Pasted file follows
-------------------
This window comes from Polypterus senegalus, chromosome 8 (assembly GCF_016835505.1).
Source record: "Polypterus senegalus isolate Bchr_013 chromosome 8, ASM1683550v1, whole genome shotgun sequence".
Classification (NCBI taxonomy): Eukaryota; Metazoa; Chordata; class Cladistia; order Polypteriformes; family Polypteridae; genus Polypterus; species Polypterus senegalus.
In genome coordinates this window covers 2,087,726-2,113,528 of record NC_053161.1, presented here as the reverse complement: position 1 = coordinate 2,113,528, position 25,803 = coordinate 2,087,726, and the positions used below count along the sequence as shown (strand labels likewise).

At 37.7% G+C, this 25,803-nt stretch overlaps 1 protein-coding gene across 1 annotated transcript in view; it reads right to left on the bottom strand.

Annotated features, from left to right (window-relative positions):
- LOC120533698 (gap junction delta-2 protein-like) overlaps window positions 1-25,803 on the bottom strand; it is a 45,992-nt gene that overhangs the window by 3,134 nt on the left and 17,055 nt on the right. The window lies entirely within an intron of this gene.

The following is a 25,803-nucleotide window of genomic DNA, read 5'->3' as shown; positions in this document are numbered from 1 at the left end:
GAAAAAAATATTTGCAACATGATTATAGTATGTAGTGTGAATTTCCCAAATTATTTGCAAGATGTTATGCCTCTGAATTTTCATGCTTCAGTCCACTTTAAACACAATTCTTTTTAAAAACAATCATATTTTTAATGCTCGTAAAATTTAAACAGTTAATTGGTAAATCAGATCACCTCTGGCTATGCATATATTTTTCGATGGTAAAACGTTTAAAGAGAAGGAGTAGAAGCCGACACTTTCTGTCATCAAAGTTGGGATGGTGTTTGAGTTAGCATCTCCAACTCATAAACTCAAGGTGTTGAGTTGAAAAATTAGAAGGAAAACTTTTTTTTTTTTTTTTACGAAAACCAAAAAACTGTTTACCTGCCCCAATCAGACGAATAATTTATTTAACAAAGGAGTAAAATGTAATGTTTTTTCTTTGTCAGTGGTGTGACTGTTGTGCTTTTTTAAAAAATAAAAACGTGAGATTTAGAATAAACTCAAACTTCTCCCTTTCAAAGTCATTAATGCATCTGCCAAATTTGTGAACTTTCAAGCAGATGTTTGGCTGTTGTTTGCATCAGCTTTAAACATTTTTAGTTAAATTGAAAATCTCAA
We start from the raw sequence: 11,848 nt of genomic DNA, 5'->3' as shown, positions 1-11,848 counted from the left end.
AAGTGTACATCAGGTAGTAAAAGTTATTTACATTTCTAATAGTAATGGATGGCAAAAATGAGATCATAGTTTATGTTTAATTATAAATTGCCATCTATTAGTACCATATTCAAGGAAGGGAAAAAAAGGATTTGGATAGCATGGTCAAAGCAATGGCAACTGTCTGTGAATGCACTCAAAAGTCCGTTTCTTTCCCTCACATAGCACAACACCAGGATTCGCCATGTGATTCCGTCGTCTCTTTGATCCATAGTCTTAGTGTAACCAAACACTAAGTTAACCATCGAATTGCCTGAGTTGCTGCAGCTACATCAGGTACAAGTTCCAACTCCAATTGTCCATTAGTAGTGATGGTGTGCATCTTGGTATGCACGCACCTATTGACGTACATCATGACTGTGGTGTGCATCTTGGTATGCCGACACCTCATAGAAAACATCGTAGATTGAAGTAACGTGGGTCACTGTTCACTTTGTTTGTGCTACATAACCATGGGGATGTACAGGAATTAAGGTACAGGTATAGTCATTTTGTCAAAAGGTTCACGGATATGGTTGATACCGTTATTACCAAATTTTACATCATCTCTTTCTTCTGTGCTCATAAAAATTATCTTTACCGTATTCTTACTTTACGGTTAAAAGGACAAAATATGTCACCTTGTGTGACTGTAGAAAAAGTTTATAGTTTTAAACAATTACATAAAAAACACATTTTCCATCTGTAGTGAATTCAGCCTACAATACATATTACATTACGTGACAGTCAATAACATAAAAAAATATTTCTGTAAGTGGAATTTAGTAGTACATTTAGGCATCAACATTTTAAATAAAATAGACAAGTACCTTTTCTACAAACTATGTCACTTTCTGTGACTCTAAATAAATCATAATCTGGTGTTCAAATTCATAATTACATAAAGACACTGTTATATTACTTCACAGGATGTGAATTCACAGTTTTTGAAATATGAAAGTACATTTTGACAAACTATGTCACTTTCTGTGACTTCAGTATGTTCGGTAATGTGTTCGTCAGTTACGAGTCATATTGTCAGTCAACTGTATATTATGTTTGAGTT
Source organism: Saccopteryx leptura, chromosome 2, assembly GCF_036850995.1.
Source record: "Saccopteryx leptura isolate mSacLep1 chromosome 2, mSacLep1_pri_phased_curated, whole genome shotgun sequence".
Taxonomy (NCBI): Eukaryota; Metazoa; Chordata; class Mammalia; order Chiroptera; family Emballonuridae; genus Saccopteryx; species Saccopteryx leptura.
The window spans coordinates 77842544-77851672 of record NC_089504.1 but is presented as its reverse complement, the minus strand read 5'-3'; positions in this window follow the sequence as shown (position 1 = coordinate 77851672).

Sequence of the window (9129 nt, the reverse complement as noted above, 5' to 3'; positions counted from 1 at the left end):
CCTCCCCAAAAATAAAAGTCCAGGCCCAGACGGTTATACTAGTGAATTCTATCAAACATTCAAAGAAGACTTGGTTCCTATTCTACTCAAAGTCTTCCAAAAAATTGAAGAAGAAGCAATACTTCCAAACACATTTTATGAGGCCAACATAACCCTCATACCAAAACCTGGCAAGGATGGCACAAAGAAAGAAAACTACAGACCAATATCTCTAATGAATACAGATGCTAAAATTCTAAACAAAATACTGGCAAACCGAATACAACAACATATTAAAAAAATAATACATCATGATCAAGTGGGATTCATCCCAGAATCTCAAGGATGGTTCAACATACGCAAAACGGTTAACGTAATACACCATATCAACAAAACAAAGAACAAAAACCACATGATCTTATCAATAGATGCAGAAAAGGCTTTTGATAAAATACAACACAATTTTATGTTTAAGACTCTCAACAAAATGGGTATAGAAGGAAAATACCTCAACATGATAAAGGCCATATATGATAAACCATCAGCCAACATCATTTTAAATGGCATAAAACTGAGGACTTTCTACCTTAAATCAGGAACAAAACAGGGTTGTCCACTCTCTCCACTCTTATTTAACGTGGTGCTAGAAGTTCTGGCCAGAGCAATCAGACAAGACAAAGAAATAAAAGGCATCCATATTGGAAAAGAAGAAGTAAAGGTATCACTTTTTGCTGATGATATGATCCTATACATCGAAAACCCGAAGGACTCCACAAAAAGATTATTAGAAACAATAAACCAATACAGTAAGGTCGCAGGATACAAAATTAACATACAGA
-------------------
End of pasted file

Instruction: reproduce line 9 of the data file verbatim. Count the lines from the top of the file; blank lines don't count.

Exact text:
GAAAAAAATATTTGCAACATGATTATAGTATGTAGTGTGAATTTCCCAAATTATTTGCAAGATGTTATGCCTCTGAATTTTCATGCTTCAGTCCACTTTAAACACAATTCTTTTTAAAAACAATCATATTTTTAATGCTCGTAAAATTTAAACAGTTAATTGGTAAATCAGATCACCTCTGGCTATGCATATATTTTTCGATGGTAAAACGTTTAAAGAGAAGGAGTAGAAGCCGACACTTTCTGTCATCAAAGTTGGGATGGTGTTTGAGTTAGCATCTCCAACTCATAAACTCAAGGTGTTGAGTTGAAAAATTAGAAGGAAAACTTTTTTTTTTTTTTTTACGAAAACCAAAAAACTGTTTACCTGCCCCAATCAGACGAATAATTTATTTAACAAAGGAGTAAAATGTAATGTTTTTTCTTTGTCAGTGGTGTGACTGTTGTGCTTTTTTAAAAAATAAAAACGTGAGATTTAGAATAAACTCAAACTTCTCCCTTTCAAAGTCATTAATGCATCTGCCAAATTTGTGAACTTTCAAGCAGATGTTTGGCTGTTGTTTGCATCAGCTTTAAACATTTTTAGTTAAATTGAAAATCTCAA